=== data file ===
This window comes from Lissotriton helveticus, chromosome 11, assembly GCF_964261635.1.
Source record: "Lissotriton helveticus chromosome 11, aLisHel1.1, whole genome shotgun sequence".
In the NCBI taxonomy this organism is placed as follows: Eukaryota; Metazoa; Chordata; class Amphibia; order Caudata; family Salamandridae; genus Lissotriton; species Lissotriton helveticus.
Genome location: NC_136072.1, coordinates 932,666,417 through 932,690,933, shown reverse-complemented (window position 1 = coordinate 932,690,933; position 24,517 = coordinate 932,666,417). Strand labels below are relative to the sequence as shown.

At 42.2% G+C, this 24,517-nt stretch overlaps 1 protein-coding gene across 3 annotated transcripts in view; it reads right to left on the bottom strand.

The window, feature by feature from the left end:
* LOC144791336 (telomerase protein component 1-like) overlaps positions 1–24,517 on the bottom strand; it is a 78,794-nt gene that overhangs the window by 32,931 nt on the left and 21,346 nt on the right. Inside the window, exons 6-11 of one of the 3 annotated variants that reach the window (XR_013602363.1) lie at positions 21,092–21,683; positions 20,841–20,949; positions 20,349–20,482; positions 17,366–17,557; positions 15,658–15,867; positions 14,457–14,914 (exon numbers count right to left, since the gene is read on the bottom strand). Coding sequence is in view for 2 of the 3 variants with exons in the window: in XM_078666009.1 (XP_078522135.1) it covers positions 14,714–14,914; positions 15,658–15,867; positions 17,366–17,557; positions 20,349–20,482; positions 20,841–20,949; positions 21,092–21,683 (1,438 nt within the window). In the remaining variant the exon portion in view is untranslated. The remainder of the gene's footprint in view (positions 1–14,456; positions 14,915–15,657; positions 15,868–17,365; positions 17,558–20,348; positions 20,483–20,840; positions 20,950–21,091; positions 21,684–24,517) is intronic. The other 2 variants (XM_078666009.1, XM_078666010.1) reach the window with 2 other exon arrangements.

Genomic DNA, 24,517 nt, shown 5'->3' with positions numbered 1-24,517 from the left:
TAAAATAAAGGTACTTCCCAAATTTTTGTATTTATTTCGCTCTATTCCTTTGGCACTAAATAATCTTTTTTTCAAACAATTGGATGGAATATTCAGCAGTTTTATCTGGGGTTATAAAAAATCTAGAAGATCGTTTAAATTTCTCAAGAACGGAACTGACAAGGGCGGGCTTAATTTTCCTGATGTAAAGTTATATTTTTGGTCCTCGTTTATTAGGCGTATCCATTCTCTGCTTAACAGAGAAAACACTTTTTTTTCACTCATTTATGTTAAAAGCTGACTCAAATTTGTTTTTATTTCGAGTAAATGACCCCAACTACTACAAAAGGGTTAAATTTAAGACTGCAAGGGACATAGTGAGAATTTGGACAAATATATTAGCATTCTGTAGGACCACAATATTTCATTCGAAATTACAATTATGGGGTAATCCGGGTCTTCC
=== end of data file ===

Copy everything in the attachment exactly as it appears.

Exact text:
This window comes from Lissotriton helveticus, chromosome 11, assembly GCF_964261635.1.
Source record: "Lissotriton helveticus chromosome 11, aLisHel1.1, whole genome shotgun sequence".
In the NCBI taxonomy this organism is placed as follows: Eukaryota; Metazoa; Chordata; class Amphibia; order Caudata; family Salamandridae; genus Lissotriton; species Lissotriton helveticus.
Genome location: NC_136072.1, coordinates 932,666,417 through 932,690,933, shown reverse-complemented (window position 1 = coordinate 932,690,933; position 24,517 = coordinate 932,666,417). Strand labels below are relative to the sequence as shown.

At 42.2% G+C, this 24,517-nt stretch overlaps 1 protein-coding gene across 3 annotated transcripts in view; it reads right to left on the bottom strand.

The window, feature by feature from the left end:
* LOC144791336 (telomerase protein component 1-like) overlaps positions 1–24,517 on the bottom strand; it is a 78,794-nt gene that overhangs the window by 32,931 nt on the left and 21,346 nt on the right. Inside the window, exons 6-11 of one of the 3 annotated variants that reach the window (XR_013602363.1) lie at positions 21,092–21,683; positions 20,841–20,949; positions 20,349–20,482; positions 17,366–17,557; positions 15,658–15,867; positions 14,457–14,914 (exon numbers count right to left, since the gene is read on the bottom strand). Coding sequence is in view for 2 of the 3 variants with exons in the window: in XM_078666009.1 (XP_078522135.1) it covers positions 14,714–14,914; positions 15,658–15,867; positions 17,366–17,557; positions 20,349–20,482; positions 20,841–20,949; positions 21,092–21,683 (1,438 nt within the window). In the remaining variant the exon portion in view is untranslated. The remainder of the gene's footprint in view (positions 1–14,456; positions 14,915–15,657; positions 15,868–17,365; positions 17,558–20,348; positions 20,483–20,840; positions 20,950–21,091; positions 21,684–24,517) is intronic. The other 2 variants (XM_078666009.1, XM_078666010.1) reach the window with 2 other exon arrangements.

Genomic DNA, 24,517 nt, shown 5'->3' with positions numbered 1-24,517 from the left:
TAAAATAAAGGTACTTCCCAAATTTTTGTATTTATTTCGCTCTATTCCTTTGGCACTAAATAATCTTTTTTTCAAACAATTGGATGGAATATTCAGCAGTTTTATCTGGGGTTATAAAAAATCTAGAAGATCGTTTAAATTTCTCAAGAACGGAACTGACAAGGGCGGGCTTAATTTTCCTGATGTAAAGTTATATTTTTGGTCCTCGTTTATTAGGCGTATCCATTCTCTGCTTAACAGAGAAAACACTTTTTTTTCACTCATTTATGTTAAAAGCTGACTCAAATTTGTTTTTATTTCGAGTAAATGACCCCAACTACTACAAAAGGGTTAAATTTAAGACTGCAAGGGACATAGTGAGAATTTGGACAAATATATTAGCATTCTGTAGGACCACAATATTTCATTCGAAATTACAATTATGGGGTAATCCGGGTCTTCC